Delirium: Is sleep important?

Research output: Contribution to journalArticlepeer-review


Delirium and poor sleep quality are common and often co-exist in hospitalised patients. A link between these disorders has been hypothesised but whether this link is a cause-and-effect relationship or simply an association resulting from shared mechanisms is yet to be determined. Potential shared mechanisms include: abnormalities of neurotransmitters, tissue ischaemia, inflammation and sedative exposure. Sedatives, while decreasing sleep latency, often cause a decrease in slow wave sleep and stage rapid eye movement (REM) sleep and therefore may not provide the same restorative properties as natural sleep. Mechanical ventilation, an important cause of sleep disruption in intensive care unit (ICU) patients, may lead to sleep disruption not only from the discomfort of the endotracheal tube but also as a result of ineffective respiratory efforts and by inducing central apnoea events if not properly adjusted for the patient's physiologic needs. When possible, efforts should be made to optimise the patient-ventilator interaction to minimise sleep disruptions.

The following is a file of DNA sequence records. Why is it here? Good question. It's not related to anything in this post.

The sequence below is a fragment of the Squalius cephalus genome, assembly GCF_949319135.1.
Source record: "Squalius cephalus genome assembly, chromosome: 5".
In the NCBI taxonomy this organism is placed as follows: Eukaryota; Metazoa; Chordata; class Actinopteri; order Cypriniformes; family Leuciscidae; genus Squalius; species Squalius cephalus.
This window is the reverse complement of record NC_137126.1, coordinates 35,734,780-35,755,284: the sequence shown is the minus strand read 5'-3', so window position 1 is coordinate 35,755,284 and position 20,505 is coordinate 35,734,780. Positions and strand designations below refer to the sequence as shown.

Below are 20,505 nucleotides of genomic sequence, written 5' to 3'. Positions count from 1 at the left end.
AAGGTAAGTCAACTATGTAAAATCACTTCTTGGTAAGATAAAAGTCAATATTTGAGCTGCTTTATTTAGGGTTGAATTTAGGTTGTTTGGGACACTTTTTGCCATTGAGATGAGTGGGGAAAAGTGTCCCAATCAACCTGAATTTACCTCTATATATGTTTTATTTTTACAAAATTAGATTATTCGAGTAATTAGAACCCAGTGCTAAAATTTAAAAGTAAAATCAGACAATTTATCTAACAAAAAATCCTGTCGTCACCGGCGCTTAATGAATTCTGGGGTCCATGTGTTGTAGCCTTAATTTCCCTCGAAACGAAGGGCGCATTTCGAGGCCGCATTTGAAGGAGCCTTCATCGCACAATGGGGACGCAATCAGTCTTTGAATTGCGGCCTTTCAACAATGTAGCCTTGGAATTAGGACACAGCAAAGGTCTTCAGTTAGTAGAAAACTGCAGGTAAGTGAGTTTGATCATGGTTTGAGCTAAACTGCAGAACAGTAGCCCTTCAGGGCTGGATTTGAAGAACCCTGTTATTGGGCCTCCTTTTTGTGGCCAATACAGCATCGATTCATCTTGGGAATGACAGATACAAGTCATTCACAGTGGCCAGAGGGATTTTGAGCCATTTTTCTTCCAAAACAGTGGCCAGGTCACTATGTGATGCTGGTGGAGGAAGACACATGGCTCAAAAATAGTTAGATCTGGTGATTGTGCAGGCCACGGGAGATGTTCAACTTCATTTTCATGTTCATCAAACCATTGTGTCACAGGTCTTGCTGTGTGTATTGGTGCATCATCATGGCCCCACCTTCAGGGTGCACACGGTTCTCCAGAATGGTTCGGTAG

Original languageEnglish
Pages (from-to)355-366
Number of pages12
JournalBest Practice and Research: Clinical Anaesthesiology
Issue number3
Publication statusPublished - Sep 2012


  • delirium
  • mechanical ventilation
  • sedation
  • sleep

ASJC Scopus subject areas

  • Anesthesiology and Pain Medicine


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